The DC Circuit held that two of the allegedly false forecasts were not entitled to safe-harbor protection because they were not accompanied by meaningful cautionary statements. Specifically, the court found Harman’s use of boilerplate phrases, such as, “[t]his is a forward-looking statement” and “not guarantees of future performance” inadequate, because they were not tailored to the specific circumstances. Moreover, because shareholders alleged that Harman and the officers knew the company’s PND inventory was obsolete and did not disclose that the obsolescence “had already materialized,” the statements did not qualify for safe harbor protection.   

Next, the court held the reference to “very strong” sales was not puffery, finding that a statement cannot be puffery if a reasonable investor might understand the statement as an account of historical fact rather than pure corporate optimism. The court noted statements constituting puffery employed general terms of optimism so unconnected to anything capable of measurement that a reasonable person would not consider such terms important to an investment decision. The court held that because the statement related to a specific product and time period, it might be understood as a statement regarding Harman’s recent financial performance and, thus, did not constitute puffery.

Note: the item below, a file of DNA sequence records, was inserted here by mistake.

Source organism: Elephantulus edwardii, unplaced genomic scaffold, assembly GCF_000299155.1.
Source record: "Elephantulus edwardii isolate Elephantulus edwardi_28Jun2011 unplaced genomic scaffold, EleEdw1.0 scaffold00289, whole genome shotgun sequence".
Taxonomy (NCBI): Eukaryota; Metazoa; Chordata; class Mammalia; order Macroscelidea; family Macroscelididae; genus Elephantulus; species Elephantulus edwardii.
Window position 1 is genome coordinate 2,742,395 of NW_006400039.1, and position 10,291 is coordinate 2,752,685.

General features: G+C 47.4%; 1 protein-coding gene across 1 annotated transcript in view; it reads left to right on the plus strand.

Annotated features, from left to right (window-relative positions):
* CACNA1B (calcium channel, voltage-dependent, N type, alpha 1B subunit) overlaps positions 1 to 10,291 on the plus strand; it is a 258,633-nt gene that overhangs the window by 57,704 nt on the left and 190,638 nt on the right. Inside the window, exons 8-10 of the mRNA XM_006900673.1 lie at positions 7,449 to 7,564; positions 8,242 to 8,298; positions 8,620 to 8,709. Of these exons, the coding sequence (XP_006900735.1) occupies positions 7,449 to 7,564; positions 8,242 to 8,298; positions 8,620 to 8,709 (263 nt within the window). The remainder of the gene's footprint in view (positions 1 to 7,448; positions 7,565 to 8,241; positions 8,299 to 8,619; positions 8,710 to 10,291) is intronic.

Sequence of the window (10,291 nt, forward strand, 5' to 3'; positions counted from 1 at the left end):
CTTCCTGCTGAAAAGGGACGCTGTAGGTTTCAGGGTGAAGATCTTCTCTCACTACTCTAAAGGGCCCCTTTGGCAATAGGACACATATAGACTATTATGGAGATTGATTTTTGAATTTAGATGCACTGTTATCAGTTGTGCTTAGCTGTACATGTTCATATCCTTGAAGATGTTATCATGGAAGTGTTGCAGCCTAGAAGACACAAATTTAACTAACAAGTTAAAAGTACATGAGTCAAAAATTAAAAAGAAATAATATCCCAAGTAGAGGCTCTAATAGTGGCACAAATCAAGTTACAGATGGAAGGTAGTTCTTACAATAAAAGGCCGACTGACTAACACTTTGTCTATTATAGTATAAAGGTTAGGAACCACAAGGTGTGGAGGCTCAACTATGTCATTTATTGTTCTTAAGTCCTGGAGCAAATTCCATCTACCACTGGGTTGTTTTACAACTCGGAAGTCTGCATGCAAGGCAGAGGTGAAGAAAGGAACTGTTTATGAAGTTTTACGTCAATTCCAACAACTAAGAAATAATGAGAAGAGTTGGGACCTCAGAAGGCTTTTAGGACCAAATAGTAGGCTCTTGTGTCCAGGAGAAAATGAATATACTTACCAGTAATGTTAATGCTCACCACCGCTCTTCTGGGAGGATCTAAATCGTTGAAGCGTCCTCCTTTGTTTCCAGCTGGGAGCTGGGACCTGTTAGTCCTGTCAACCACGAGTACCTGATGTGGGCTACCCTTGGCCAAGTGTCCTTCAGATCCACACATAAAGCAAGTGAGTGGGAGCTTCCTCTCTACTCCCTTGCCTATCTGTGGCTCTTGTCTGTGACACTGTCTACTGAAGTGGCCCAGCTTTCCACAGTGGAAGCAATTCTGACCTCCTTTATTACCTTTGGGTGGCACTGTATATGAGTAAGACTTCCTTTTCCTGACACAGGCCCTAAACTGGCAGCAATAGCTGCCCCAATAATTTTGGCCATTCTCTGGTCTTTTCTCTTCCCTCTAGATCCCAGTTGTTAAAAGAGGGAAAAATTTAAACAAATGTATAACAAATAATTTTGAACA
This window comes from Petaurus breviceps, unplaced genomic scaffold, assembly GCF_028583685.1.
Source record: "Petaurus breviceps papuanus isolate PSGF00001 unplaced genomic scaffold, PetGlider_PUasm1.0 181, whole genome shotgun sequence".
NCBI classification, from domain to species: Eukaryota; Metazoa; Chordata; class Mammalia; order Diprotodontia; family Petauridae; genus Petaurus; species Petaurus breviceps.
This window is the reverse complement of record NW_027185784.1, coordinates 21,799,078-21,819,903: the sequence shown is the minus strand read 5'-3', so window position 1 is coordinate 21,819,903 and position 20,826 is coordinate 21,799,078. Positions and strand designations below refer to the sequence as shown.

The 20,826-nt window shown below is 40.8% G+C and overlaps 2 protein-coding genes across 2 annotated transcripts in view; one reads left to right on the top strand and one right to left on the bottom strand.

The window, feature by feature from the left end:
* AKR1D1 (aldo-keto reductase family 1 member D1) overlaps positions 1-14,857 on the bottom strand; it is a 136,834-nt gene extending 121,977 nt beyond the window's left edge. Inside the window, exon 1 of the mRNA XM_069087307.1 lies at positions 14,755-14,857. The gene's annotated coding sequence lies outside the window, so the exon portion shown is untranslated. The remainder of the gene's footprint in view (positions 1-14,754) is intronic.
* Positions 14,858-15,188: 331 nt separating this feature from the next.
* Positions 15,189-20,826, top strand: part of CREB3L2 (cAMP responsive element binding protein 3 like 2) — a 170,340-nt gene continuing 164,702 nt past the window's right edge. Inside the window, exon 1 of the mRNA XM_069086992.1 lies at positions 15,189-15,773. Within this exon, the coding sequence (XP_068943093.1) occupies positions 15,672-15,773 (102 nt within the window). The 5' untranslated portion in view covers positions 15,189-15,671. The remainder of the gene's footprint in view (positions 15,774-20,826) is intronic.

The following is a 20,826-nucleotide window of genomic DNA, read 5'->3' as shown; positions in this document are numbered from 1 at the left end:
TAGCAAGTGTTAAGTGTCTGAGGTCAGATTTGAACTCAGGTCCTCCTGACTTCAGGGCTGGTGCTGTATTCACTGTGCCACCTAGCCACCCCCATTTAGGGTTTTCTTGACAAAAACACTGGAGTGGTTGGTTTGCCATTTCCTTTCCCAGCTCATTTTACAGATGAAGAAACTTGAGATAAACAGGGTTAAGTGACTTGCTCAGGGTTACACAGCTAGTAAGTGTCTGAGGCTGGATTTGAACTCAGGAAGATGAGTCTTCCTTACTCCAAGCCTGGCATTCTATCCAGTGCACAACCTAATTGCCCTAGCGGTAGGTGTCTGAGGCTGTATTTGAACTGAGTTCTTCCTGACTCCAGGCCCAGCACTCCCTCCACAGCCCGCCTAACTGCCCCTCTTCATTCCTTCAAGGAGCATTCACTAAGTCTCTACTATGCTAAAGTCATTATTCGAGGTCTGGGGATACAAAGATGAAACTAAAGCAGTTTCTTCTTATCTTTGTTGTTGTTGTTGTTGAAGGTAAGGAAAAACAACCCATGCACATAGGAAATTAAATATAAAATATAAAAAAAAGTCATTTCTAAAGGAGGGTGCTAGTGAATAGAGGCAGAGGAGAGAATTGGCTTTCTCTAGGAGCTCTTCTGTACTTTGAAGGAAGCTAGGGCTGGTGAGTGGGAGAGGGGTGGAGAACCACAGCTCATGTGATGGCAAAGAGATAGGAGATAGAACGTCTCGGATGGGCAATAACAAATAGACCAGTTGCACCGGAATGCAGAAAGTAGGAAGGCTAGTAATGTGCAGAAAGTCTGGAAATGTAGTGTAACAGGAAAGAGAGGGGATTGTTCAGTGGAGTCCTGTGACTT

Accordingly, the court reversed the dismissal of the complaint for failure to state a claim and remanded the case for further proceedings.

Primary materials for this case may be found on the DU Corporate Governance website.


SEC v. Zada: Affirming District Court’s Decision Granting Summary Judgment

In SEC v. Zada, 787 F.3d 375 (6th Cir. 2015), the United States Court of Appeals for the Sixth Circuit affirmed the decision by the United States District Court for the Eastern District of Michigan granting summary judgment in favor of the Securities and Exchange Commission (“SEC”) against Joseph Zada (“Zada”) for violations of the Securities Act of 1933 and the Securities Exchange Act of 1934.

According to the “undisputed evidence,” Zada represented himself as an “extremely wealthy man,” throwing lavish parties and “traveled with bodyguards.”  Zada would meet with potential investors and inform them of his connections with Saudi Arabia, telling investors he could use the funds to make large purchases of oil that would be stored on offshore tankers and be sold when oil prices rose. Investors were given promissory notes.  Zada ultimately raised almost $60 million from investors in Michigan and Florida.